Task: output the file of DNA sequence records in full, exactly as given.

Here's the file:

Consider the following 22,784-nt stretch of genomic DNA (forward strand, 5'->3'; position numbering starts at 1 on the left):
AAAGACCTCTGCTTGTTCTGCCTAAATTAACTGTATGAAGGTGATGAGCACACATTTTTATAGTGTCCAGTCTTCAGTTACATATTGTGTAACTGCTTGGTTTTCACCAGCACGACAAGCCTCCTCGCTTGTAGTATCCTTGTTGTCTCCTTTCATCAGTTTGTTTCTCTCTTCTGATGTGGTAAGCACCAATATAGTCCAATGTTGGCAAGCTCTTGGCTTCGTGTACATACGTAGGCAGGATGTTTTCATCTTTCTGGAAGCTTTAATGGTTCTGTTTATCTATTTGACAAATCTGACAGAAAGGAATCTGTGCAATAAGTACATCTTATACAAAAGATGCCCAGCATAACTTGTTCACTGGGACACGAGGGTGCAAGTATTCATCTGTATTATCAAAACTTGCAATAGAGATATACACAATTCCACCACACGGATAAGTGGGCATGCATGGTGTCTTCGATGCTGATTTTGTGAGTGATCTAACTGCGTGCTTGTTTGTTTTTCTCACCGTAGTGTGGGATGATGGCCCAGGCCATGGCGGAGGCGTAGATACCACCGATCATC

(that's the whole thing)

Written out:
Consider the following 22,784-nt stretch of genomic DNA (forward strand, 5'->3'; position numbering starts at 1 on the left):
AAAGACCTCTGCTTGTTCTGCCTAAATTAACTGTATGAAGGTGATGAGCACACATTTTTATAGTGTCCAGTCTTCAGTTACATATTGTGTAACTGCTTGGTTTTCACCAGCACGACAAGCCTCCTCGCTTGTAGTATCCTTGTTGTCTCCTTTCATCAGTTTGTTTCTCTCTTCTGATGTGGTAAGCACCAATATAGTCCAATGTTGGCAAGCTCTTGGCTTCGTGTACATACGTAGGCAGGATGTTTTCATCTTTCTGGAAGCTTTAATGGTTCTGTTTATCTATTTGACAAATCTGACAGAAAGGAATCTGTGCAATAAGTACATCTTATACAAAAGATGCCCAGCATAACTTGTTCACTGGGACACGAGGGTGCAAGTATTCATCTGTATTATCAAAACTTGCAATAGAGATATACACAATTCCACCACACGGATAAGTGGGCATGCATGGTGTCTTCGATGCTGATTTTGTGAGTGATCTAACTGCGTGCTTGTTTGTTTTTCTCACCGTAGTGTGGGATGATGGCCCAGGCCATGGCGGAGGCGTAGATACCACCGATCATC